Sunday, August 16, 2009

Michael Cioni of LightIron Digital on shooting resolutions for RED

I had the pleasure of working and learning from Michael Cioni of LightIron Digital. He is a valuable resource to the RED community as he has overseen post on hundreds of RED projects.

If you every wondered which resolution is best for your project, here is a breakdown in layman's terms courtesy of Michael.

So here's the skinny-

4K2:1 is no longer an ideal shooting format. My recommendation is not to use it because there is no 2:1 delivery format. 1-2 years ago, 2:1 made more sense because QuadHD wasn't available and 2:1 and was necessary for some early system integration (like real-time Scratch playback). Though I like 2:1 as an aesthtic aspect ratio, it makes for difficult conversions to 1:78 and 1:85.

In my opinion, 4K 16:9 should pretty much only be used for theatrical releases (actual 2K and up). If a RED project goes to HD, you probably want to stick with 4KHD, or QUAD HD. QuadHD is a great format because it is exactly 4x bigger (200%) than 1080p HD. 4K16:9 is actually a bit bigger than QuadHD. When you scale down 4K16:9 to HD, you do not have whole numbers (because you can't divide 4096 by 1920) without remainders. However, if you take Quad HD (3840 by 1920) you get "2" - a whole number with no remainders.

That means you get all sorts of advantages with QuadHD:

• Slightly smaller file sizes
• Faster renders to 1080 (upto 33% faster than 4K16:9)
• Better use of the Proxy Movies in 1080p
• Sharper images at 1080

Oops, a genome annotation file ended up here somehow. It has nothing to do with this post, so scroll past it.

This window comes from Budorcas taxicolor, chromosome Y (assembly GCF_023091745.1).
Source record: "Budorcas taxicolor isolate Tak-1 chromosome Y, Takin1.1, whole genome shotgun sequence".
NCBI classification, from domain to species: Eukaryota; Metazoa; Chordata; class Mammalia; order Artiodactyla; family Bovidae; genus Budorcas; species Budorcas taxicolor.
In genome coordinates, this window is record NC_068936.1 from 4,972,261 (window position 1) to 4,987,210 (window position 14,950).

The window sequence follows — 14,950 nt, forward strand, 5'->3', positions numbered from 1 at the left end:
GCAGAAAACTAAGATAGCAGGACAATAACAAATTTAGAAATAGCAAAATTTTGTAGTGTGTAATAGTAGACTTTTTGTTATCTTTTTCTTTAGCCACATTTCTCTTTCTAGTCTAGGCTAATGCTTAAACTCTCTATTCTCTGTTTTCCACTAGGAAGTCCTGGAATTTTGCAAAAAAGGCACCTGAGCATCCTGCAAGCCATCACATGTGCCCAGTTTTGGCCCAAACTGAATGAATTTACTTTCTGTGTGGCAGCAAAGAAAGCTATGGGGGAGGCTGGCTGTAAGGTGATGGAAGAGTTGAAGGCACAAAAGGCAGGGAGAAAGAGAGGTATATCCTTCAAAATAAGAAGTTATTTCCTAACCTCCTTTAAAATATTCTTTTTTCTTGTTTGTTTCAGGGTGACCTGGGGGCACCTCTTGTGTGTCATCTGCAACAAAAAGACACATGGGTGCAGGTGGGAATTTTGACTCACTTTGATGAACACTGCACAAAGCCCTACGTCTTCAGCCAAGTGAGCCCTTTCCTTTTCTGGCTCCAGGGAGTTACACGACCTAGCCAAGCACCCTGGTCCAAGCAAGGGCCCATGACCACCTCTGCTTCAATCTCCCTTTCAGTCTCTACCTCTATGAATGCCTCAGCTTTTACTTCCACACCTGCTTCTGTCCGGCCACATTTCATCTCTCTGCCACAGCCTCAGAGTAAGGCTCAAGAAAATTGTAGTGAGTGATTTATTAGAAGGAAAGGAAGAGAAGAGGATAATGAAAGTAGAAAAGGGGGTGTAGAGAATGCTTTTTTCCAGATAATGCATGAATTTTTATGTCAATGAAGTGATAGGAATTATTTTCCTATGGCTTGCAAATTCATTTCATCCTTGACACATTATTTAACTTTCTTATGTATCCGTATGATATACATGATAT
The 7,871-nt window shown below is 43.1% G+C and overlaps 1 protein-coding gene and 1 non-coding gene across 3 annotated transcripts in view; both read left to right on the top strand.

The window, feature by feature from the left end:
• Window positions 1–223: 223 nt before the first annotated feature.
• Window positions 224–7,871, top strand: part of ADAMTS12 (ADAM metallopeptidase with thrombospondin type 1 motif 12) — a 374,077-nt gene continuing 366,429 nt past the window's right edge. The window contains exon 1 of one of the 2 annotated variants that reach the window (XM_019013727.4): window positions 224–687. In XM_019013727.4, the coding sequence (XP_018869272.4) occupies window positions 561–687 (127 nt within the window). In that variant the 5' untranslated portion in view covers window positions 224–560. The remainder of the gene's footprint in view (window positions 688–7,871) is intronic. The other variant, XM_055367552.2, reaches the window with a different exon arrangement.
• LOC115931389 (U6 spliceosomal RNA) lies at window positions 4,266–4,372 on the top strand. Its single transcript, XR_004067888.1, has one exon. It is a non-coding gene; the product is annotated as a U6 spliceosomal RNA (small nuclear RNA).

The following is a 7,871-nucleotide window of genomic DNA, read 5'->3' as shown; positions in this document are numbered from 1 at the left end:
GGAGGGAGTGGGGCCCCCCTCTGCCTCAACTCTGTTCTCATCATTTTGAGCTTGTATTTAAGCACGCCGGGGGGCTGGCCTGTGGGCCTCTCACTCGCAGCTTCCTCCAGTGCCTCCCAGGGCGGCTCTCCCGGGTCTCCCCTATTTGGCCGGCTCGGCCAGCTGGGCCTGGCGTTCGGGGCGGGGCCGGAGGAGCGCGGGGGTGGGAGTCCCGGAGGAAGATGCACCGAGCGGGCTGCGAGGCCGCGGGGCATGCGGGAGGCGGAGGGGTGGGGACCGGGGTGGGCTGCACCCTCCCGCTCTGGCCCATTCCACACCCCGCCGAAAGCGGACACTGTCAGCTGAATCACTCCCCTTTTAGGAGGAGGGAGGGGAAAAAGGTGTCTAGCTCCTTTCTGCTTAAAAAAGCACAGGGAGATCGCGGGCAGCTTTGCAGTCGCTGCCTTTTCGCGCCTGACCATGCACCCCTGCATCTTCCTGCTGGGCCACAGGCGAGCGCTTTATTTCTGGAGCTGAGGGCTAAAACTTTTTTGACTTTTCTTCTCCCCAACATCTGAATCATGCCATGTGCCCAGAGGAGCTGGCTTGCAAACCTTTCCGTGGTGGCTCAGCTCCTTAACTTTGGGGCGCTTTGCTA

YES, it is true. When you down sample 4K 16:9 to 1080 or 2k, you get those remainders - those are actually square pixels of one aspect ratio being crammed into another aspect ratio. That means you do not have what is called a "pixel-for-pixel" downsample. When you use QuadHD, you literally eliminate half of the vertical and horizontal pixels, but there is no sub-sapling applied since the numbers are even remainders. This is a great way to do conversions - which is made easy by the fact Red shoots Wavelets (which love to be divisible by 2). That's why you get all those quick and easy 4K, 2K, 1K and 1/2K QT movies so easily - it's literally just doing the division on the fly by 2. The only problem is, when in 4K16:9, the division is not so good with 1920x1080. Where as in Quad HD, you are perfect. The result is a SHARPER image in 1080p from QuadHD vs. 4K16:9. Though it is not a whole lot sharper, it can make a difference for visual effects compositing, rotoscoping and keying. It also makes a difference in very busy wide shots or perhaps shots that suffer from tricky focus situations.

Overall, if you are not doing a 2K or 4K master, there is little to no benefit to shooting 4K 16:9. Period. The only thing I would look out for is that QuadHD is going to push into your lenses a TINY bit- making a 50mm act more like a 55mm. That may be a deal killer for some DPs, but the overall image quality, speed and mobility of the images may be a better trade-off.

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